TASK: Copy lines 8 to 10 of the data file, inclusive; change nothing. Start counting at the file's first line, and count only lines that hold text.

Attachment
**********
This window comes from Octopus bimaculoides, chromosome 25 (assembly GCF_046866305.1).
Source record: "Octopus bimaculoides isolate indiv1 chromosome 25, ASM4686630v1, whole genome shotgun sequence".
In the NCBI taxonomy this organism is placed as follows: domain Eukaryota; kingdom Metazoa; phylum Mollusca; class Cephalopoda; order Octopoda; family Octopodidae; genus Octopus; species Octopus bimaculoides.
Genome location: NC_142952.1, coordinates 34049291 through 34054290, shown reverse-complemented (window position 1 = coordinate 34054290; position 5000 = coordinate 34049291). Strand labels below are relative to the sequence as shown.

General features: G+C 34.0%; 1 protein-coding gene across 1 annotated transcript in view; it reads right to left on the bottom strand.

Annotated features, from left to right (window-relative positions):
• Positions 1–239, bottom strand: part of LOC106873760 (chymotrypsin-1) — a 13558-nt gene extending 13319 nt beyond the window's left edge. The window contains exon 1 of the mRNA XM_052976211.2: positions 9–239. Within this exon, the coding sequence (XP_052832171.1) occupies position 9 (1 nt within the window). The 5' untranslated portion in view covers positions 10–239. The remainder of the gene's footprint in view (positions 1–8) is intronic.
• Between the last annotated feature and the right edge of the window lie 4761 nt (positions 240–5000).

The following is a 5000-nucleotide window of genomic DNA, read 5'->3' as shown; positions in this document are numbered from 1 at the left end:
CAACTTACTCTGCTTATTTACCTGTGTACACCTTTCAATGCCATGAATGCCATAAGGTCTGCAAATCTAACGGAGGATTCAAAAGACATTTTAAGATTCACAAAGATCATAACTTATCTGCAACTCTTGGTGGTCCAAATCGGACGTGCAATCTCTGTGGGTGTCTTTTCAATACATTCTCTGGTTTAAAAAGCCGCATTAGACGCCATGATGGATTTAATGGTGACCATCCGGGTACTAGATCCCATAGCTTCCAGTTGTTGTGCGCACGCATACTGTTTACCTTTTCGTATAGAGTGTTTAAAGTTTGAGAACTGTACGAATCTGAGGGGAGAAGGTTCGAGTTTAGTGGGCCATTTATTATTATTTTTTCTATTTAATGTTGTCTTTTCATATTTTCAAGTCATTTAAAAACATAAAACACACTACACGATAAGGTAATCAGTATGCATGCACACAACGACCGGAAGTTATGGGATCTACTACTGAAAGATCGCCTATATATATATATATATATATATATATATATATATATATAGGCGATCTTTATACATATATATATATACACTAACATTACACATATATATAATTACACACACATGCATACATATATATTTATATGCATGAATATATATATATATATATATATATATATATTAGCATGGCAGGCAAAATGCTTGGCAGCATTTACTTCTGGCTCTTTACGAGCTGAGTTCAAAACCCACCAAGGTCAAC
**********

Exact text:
• Between the last annotated feature and the right edge of the window lie 4761 nt (positions 240–5000).

The following is a 5000-nucleotide window of genomic DNA, read 5'->3' as shown; positions in this document are numbered from 1 at the left end:
CAACTTACTCTGCTTATTTACCTGTGTACACCTTTCAATGCCATGAATGCCATAAGGTCTGCAAATCTAACGGAGGATTCAAAAGACATTTTAAGATTCACAAAGATCATAACTTATCTGCAACTCTTGGTGGTCCAAATCGGACGTGCAATCTCTGTGGGTGTCTTTTCAATACATTCTCTGGTTTAAAAAGCCGCATTAGACGCCATGATGGATTTAATGGTGACCATCCGGGTACTAGATCCCATAGCTTCCAGTTGTTGTGCGCACGCATACTGTTTACCTTTTCGTATAGAGTGTTTAAAGTTTGAGAACTGTACGAATCTGAGGGGAGAAGGTTCGAGTTTAGTGGGCCATTTATTATTATTTTTTCTATTTAATGTTGTCTTTTCATATTTTCAAGTCATTTAAAAACATAAAACACACTACACGATAAGGTAATCAGTATGCATGCACACAACGACCGGAAGTTATGGGATCTACTACTGAAAGATCGCCTATATATATATATATATATATATATATATATATATATATAGGCGATCTTTATACATATATATATATACACTAACATTACACATATATATAATTACACACACATGCATACATATATATTTATATGCATGAATATATATATATATATATATATATATATATTAGCATGGCAGGCAAAATGCTTGGCAGCATTTACTTCTGGCTCTTTACGAGCTGAGTTCAAAACCCACCAAGGTCAAC